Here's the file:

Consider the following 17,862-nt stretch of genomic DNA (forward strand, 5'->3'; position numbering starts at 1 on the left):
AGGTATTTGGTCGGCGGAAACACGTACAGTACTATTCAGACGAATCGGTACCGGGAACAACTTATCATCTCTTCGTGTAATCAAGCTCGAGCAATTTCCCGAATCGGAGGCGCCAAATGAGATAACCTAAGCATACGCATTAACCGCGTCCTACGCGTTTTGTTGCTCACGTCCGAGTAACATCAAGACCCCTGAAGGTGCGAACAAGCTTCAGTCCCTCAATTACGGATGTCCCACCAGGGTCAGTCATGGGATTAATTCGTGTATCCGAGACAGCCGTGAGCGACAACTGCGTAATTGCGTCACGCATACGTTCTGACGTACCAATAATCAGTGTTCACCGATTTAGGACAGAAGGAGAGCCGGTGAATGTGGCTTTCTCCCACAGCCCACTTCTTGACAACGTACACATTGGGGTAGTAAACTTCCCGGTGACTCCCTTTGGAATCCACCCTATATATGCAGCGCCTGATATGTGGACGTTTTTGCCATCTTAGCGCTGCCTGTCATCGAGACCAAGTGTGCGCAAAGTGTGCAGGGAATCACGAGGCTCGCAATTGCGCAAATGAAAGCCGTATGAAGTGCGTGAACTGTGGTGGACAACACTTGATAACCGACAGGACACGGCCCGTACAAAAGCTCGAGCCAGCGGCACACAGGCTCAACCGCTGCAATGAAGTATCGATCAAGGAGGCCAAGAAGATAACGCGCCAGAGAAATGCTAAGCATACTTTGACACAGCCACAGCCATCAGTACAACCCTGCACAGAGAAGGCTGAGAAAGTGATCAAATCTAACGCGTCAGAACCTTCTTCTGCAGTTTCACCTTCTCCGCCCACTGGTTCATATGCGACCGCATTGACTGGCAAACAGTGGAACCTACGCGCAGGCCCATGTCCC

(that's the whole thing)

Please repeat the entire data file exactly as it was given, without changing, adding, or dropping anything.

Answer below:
Consider the following 17,862-nt stretch of genomic DNA (forward strand, 5'->3'; position numbering starts at 1 on the left):
AGGTATTTGGTCGGCGGAAACACGTACAGTACTATTCAGACGAATCGGTACCGGGAACAACTTATCATCTCTTCGTGTAATCAAGCTCGAGCAATTTCCCGAATCGGAGGCGCCAAATGAGATAACCTAAGCATACGCATTAACCGCGTCCTACGCGTTTTGTTGCTCACGTCCGAGTAACATCAAGACCCCTGAAGGTGCGAACAAGCTTCAGTCCCTCAATTACGGATGTCCCACCAGGGTCAGTCATGGGATTAATTCGTGTATCCGAGACAGCCGTGAGCGACAACTGCGTAATTGCGTCACGCATACGTTCTGACGTACCAATAATCAGTGTTCACCGATTTAGGACAGAAGGAGAGCCGGTGAATGTGGCTTTCTCCCACAGCCCACTTCTTGACAACGTACACATTGGGGTAGTAAACTTCCCGGTGACTCCCTTTGGAATCCACCCTATATATGCAGCGCCTGATATGTGGACGTTTTTGCCATCTTAGCGCTGCCTGTCATCGAGACCAAGTGTGCGCAAAGTGTGCAGGGAATCACGAGGCTCGCAATTGCGCAAATGAAAGCCGTATGAAGTGCGTGAACTGTGGTGGACAACACTTGATAACCGACAGGACACGGCCCGTACAAAAGCTCGAGCCAGCGGCACACAGGCTCAACCGCTGCAATGAAGTATCGATCAAGGAGGCCAAGAAGATAACGCGCCAGAGAAATGCTAAGCATACTTTGACACAGCCACAGCCATCAGTACAACCCTGCACAGAGAAGGCTGAGAAAGTGATCAAATCTAACGCGTCAGAACCTTCTTCTGCAGTTTCACCTTCTCCGCCCACTGGTTCATATGCGACCGCATTGACTGGCAAACAGTGGAACCTACGCGCAGGCCCATGTCCC